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MOF&G Cover Winter 2009-2010
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  You are here:  PublicationsMaine Organic Farmer & GardenerWinter 2009-2010Libby Editorial   
 Food Safety, from the Ground Up Minimize

By Russell Libby
MOFGA Executive Director

If we were trying to design a system to promote food safety, I don’t think it would look anything like the legislation that’s moving through Congress now. It would focus regulatory attention on the companies that supply most of the food in the country. It would be comprehensive. It would focus on root causes.

That, unfortunately, is not what the debate in Washington has been like this year. So far it’s been a one-size-fits-all approach that doesn’t recognize the realities of the growing local, organic food system.

For decades, farmers have been encouraged to either get big enough to compete in national and international commodity markets, or to diversify, add value to their products, and build connections with their customers to survive in so-called specialty markets. The latest U.S. Census of Agriculture only confirms that division, with the so-called “farmers in the middle” shrinking in numbers, while very big farms and very small farms increased.

Now the entire strategy that most of us have built our farms and marketing approaches around is under pressure. Congress, the Food and Drug Administration and the U.S. Department of Agriculture are all considering food safety approaches that will make it harder for small, diversified and organic farmers to build viable businesses. And, of course, the irony is that it’s all happening because of a series of national and international food safety scandals that were caused by businesses that supposedly already operate under existing food safety laws.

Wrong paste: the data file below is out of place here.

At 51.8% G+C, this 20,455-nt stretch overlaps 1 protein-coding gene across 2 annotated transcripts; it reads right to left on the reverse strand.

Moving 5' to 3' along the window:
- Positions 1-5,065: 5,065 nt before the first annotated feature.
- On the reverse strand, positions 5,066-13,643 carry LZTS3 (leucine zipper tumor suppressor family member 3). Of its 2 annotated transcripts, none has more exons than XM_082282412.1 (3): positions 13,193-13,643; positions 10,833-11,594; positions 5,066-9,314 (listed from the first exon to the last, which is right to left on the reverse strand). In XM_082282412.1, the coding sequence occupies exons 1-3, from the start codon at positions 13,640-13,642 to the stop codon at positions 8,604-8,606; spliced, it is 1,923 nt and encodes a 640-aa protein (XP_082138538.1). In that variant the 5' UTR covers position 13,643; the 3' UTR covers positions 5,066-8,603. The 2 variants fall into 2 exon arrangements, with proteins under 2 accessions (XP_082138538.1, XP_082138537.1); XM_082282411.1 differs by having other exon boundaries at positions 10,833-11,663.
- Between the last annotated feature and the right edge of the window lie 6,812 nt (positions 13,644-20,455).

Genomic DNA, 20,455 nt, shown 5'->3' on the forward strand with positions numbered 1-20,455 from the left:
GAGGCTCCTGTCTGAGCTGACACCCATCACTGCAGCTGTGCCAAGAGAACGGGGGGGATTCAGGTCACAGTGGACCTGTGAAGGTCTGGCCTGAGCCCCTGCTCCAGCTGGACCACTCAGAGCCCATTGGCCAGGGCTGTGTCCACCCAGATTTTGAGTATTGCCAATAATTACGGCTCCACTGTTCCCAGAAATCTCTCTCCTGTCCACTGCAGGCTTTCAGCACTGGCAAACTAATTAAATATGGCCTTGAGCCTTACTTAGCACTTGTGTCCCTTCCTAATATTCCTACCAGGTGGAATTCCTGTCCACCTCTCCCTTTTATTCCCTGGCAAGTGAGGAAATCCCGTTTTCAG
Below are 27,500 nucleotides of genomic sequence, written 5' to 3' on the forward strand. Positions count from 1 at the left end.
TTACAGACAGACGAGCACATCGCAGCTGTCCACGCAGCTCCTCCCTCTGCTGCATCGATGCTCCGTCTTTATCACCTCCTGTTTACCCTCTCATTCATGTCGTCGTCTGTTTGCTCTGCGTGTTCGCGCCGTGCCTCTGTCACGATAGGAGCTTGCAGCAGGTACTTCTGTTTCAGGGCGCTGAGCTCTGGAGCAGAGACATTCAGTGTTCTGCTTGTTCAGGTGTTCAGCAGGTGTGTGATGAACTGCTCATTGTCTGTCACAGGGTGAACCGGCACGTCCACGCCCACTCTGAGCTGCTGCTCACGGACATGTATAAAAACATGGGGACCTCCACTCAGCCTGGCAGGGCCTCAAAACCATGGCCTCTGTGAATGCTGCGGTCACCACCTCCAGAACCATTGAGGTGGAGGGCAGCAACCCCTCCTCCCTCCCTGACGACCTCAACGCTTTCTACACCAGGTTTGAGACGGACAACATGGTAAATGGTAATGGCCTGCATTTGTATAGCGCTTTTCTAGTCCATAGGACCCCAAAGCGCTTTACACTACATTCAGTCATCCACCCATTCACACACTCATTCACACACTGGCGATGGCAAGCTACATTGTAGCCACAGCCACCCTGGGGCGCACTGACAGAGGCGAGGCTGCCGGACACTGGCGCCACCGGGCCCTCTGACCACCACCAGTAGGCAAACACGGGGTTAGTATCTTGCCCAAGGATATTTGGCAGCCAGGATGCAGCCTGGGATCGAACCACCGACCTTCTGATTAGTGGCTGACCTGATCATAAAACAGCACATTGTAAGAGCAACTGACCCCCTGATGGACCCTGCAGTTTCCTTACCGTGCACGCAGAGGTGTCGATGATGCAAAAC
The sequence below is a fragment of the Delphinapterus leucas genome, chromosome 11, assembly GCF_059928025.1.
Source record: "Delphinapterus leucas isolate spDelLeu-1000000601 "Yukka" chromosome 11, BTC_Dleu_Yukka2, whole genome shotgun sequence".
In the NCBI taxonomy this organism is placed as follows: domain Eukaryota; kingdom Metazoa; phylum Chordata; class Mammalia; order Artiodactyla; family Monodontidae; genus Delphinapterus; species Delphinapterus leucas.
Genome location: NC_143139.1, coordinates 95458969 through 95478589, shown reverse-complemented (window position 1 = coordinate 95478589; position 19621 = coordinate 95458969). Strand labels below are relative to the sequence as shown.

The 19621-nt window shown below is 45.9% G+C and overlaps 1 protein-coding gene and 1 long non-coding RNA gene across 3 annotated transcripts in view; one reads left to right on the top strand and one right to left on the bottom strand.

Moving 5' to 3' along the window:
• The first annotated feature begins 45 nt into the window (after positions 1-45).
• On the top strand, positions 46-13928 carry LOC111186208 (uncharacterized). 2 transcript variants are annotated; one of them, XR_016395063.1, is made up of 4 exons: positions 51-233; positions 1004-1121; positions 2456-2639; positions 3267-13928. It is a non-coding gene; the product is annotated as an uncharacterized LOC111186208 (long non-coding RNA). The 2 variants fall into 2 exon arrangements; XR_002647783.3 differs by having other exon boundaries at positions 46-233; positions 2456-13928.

To us, all the aspects of a farm – growing, getting ready for market, taking our products to markets that might be made up of individuals we know, chefs we’ve worked with for decades who ask us to grow special items for them, the store where our brand is an important asset for the retailer as well as for us – make up a complex whole. But under the legislation and proposed rules, we become more than farms – we become potential contamination points that need to take more and more steps to prove that our food is safe to eat.

There’s a political discussion that will continue to play out in national policy forums. But there’s also a discussion that is happening every day in our communities, and it’s equally important for us to be involved in that conversation so that we can continue to grow the kinds of food that people around us already want.

Here are some first steps we can all take:

• Build soil fertility, and rely on that to produce healthy crops.

• Talk with our buyers about how good farming systems help to produce safe food. We walk the fields. We harvest the crops. We raise the animals. We follow them all the way to your door.

• Make sure we do a good job. Keep fresh manure away from crops that will be harvested soon (generally, at least 90 days – and at least 120 days for crops that touch the soil). Use clean water to wash and to irrigate.

• Keep records of what we’re doing, where we buy our inputs, where we sell.

• Talk with other farmers about how to do a quality job.

• Integrate diversity into our farms – birds and bats are major allies in insect control; hedgerows help with pollinators.

Sterility is not the answer. We don’t need sterile fields producing sterile food.

Our food safety strategy has to be based on producing quality food, using the best possible growing methods, and talking with the people who eat our food about what we do and how we do it. That is the best food safety system we can create.

Meanwhile, MOFGA will continue to be engaged in the national policy discussions, trying to make it clear that we all need to be working toward a comprehensive, reasonable approach to food safety – while FDA, USDA, and Congress should focus on the big problems first.

    

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